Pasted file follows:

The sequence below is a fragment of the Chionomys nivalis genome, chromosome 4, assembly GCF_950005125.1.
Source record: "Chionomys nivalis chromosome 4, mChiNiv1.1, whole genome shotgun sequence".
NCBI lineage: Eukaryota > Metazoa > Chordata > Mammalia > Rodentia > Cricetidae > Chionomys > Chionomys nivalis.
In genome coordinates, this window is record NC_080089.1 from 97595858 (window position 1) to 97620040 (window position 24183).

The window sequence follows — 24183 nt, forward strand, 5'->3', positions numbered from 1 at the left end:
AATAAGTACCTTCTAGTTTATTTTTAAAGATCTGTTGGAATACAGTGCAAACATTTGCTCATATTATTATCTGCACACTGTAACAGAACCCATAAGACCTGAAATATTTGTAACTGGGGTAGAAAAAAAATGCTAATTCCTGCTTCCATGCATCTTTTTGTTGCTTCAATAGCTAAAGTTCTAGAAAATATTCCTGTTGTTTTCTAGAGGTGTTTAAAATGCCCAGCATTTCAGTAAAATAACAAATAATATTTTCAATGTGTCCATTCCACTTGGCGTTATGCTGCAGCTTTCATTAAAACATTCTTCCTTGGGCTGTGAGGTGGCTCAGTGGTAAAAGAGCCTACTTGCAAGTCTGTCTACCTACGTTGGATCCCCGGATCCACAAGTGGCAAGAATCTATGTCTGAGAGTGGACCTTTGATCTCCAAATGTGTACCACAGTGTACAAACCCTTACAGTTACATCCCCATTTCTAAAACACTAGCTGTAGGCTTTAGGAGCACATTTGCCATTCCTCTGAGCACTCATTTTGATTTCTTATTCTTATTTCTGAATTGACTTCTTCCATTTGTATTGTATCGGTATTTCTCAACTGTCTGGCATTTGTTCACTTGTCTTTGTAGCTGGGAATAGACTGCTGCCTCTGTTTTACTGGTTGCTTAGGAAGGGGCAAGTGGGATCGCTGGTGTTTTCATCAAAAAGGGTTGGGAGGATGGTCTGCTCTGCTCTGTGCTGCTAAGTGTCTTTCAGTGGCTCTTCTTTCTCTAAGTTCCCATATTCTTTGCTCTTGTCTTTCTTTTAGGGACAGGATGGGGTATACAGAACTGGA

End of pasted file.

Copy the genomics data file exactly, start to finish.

The sequence below is a fragment of the Chionomys nivalis genome, chromosome 4, assembly GCF_950005125.1.
Source record: "Chionomys nivalis chromosome 4, mChiNiv1.1, whole genome shotgun sequence".
NCBI lineage: Eukaryota > Metazoa > Chordata > Mammalia > Rodentia > Cricetidae > Chionomys > Chionomys nivalis.
In genome coordinates, this window is record NC_080089.1 from 97595858 (window position 1) to 97620040 (window position 24183).

The window sequence follows — 24183 nt, forward strand, 5'->3', positions numbered from 1 at the left end:
AATAAGTACCTTCTAGTTTATTTTTAAAGATCTGTTGGAATACAGTGCAAACATTTGCTCATATTATTATCTGCACACTGTAACAGAACCCATAAGACCTGAAATATTTGTAACTGGGGTAGAAAAAAAATGCTAATTCCTGCTTCCATGCATCTTTTTGTTGCTTCAATAGCTAAAGTTCTAGAAAATATTCCTGTTGTTTTCTAGAGGTGTTTAAAATGCCCAGCATTTCAGTAAAATAACAAATAATATTTTCAATGTGTCCATTCCACTTGGCGTTATGCTGCAGCTTTCATTAAAACATTCTTCCTTGGGCTGTGAGGTGGCTCAGTGGTAAAAGAGCCTACTTGCAAGTCTGTCTACCTACGTTGGATCCCCGGATCCACAAGTGGCAAGAATCTATGTCTGAGAGTGGACCTTTGATCTCCAAATGTGTACCACAGTGTACAAACCCTTACAGTTACATCCCCATTTCTAAAACACTAGCTGTAGGCTTTAGGAGCACATTTGCCATTCCTCTGAGCACTCATTTTGATTTCTTATTCTTATTTCTGAATTGACTTCTTCCATTTGTATTGTATCGGTATTTCTCAACTGTCTGGCATTTGTTCACTTGTCTTTGTAGCTGGGAATAGACTGCTGCCTCTGTTTTACTGGTTGCTTAGGAAGGGGCAAGTGGGATCGCTGGTGTTTTCATCAAAAAGGGTTGGGAGGATGGTCTGCTCTGCTCTGTGCTGCTAAGTGTCTTTCAGTGGCTCTTCTTTCTCTAAGTTCCCATATTCTTTGCTCTTGTCTTTCTTTTAGGGACAGGATGGGGTATACAGAACTGGA